Sunday, September 06, 2009

Vale Amy.

One of my favourite bloggers, Amy S, is dead.

Amy wrote well, had a quirky, occasionally dark sense of humour, posted amazing volumes of information (reading about her life, I think she must have got very little sleep!) and had that rare trifecta: she loved cricket, had some idea of what she was talking about *and* she could write about it. From discussions in comments and the odd email exchange, she also followed AFL and had a keen interest in politics, which is where she ended up working.

A smart, funny, sports-loving woman working in our government; I wonder what she would have done.

Tuesday, July 21, 2009

Late night post: a review of A Little Night Music.

I won't talk about cricket much right now, although at some point I would like to. I can at least say I was at Lord's for an historic match. It's unfortunate that it was English history and not Australian history. Three matches to go, though, so all is not lost, just a 75 year old record. And I did have a lot of fun, just not as much as I would've if we'd won.

As part of my recovery, I went to see "A Little Night Music" in Leicester Square.

I had mixed up the nights and turned up a night early, and not only did the theatre staff find me a seat, it was better than the one I had booked. One of the pluses of travelling alone is that you are easier to seat at short notice.

A Little Night Music (ALNM) is a Sondheim musical, so it has beautiful music, (all in waltz time, and several pieces are waltzes) a plot, dialogue and lyrics which are clever, funny, sharp, cynical and touching; sometimes all at once. At first I thought it might in fact be a little too cynical and sharp for someone wandering the world on her own, thinking about the meaning of life and having just seen her team lose the cricket. But then again, I like Sondheim precisely because his musicals aren't necessarily light and bubbly, but acknowledge the dark and twisty undercurrrents of life. It is still a musical so there is more light than shade, and I ended up coming out on that high you get from seeing a great story very well done... well, I get a high from that, anyway.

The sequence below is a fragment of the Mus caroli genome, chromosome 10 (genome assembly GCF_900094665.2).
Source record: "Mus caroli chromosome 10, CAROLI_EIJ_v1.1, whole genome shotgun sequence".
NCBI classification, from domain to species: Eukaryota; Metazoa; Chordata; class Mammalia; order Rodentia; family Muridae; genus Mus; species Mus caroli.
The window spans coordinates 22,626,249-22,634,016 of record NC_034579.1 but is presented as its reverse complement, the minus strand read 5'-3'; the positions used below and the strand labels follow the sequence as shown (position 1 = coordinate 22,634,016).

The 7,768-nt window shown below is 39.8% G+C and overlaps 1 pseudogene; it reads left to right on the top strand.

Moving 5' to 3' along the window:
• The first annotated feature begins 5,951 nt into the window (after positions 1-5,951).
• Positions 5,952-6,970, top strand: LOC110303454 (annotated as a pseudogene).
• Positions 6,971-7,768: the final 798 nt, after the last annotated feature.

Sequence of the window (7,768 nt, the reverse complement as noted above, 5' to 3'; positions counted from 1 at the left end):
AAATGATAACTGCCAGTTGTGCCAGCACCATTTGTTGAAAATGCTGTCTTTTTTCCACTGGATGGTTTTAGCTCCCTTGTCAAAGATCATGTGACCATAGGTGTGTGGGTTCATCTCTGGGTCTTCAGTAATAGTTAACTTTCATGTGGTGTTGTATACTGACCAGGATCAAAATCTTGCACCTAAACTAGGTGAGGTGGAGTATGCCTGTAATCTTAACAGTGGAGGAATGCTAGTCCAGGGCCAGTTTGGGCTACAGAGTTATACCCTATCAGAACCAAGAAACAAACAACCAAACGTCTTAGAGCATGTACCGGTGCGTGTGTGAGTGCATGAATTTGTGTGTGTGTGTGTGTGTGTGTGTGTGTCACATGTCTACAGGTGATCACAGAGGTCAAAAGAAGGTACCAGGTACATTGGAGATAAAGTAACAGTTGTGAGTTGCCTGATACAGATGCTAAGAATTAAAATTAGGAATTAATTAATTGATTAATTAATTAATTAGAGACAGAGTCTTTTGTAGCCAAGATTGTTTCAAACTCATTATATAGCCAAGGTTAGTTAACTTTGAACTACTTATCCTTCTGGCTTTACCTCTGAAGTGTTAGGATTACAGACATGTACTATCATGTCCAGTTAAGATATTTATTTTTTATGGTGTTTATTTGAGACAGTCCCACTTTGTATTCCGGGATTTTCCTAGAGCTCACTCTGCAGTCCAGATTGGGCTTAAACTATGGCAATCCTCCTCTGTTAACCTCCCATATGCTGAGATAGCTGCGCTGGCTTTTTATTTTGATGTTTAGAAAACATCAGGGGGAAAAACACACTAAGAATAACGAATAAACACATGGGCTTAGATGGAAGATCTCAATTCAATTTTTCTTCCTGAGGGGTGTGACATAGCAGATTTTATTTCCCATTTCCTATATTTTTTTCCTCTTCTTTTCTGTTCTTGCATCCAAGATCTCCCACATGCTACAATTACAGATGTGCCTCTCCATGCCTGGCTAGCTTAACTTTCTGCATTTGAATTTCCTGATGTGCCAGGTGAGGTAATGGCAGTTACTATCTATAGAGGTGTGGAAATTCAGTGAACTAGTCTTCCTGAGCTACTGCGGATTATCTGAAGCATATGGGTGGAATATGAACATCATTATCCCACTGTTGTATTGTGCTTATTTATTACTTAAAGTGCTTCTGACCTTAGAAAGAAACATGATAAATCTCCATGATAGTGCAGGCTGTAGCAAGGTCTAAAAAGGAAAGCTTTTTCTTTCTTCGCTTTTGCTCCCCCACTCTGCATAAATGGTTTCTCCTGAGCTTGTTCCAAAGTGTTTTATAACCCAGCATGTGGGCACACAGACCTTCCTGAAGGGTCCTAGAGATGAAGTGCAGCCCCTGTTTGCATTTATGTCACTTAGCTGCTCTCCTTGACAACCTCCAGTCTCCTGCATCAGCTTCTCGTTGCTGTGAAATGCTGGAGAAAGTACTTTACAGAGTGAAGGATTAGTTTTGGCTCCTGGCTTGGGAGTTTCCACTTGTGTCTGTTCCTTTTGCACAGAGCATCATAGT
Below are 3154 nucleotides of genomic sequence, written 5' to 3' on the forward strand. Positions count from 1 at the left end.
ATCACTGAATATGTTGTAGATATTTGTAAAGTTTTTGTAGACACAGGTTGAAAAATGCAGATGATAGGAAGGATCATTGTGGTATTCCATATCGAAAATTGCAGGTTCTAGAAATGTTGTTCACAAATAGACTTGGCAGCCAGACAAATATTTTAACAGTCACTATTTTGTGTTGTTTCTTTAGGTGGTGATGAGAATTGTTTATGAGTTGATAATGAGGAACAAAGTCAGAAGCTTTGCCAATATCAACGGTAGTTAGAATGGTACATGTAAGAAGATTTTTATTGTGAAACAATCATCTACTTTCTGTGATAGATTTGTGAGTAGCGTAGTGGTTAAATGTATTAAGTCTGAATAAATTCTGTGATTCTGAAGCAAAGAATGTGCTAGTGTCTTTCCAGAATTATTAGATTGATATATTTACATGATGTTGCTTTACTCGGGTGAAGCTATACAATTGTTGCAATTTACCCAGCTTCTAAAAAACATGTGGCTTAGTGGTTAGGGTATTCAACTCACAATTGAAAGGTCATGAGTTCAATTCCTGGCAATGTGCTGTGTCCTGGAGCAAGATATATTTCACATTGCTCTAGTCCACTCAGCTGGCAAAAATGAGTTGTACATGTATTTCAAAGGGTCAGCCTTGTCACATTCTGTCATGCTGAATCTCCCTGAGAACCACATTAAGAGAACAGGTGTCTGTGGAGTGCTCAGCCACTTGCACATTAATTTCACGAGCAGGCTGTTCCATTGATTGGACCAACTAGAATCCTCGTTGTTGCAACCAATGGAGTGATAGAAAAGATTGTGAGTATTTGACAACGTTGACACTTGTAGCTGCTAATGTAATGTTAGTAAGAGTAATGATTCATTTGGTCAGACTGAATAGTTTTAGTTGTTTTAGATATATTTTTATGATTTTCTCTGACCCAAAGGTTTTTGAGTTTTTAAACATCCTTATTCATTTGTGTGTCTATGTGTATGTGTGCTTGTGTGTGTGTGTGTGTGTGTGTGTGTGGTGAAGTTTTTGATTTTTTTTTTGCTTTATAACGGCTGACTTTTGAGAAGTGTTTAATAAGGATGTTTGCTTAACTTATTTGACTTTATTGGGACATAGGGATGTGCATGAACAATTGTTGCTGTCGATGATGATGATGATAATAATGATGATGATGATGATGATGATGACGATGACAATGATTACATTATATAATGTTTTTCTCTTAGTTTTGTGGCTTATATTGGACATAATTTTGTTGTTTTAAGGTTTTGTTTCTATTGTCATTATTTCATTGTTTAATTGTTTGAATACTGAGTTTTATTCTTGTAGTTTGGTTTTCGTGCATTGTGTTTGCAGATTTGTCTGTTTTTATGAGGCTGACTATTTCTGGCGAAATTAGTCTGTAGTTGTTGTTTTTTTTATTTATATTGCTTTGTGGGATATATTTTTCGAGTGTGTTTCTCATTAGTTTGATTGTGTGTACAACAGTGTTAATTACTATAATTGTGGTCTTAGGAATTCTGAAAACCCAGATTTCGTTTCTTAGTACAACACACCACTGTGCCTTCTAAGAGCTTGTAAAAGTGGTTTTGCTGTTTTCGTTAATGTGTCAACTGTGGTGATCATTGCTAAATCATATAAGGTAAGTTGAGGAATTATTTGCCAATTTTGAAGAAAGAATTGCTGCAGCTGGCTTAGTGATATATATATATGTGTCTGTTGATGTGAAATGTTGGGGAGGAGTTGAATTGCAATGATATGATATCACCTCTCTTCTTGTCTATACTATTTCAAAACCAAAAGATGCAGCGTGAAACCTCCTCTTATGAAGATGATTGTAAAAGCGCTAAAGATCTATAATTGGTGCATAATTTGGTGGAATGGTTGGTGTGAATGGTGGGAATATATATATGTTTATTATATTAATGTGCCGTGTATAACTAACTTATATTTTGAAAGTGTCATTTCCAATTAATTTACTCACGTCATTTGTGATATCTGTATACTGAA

Having spent the last week in Oxford discussing, among other things, staging, dialogue, use of the body in conveying meaning, pauses, blocking, interpretation (etc etc ... and on, and on....) I was watching these things with a semi-critical eye and I still loved it. Silence and pauses were used to great effect, (rare in a musical) and the delivery of dialogue, whether in prose or in song, was very well done. Not necessarily the greatest singers in the world, but I understand a number of these songs were written with that in mind, so it would seem that Sondheim was more concerned with acting ability in some characters. There is an opening song where three characters sing individual pieces and merges into a three part harmony about 'now,' 'soon,' 'later': beautiful harmonies and the lyrics layer each other and add depth to each other.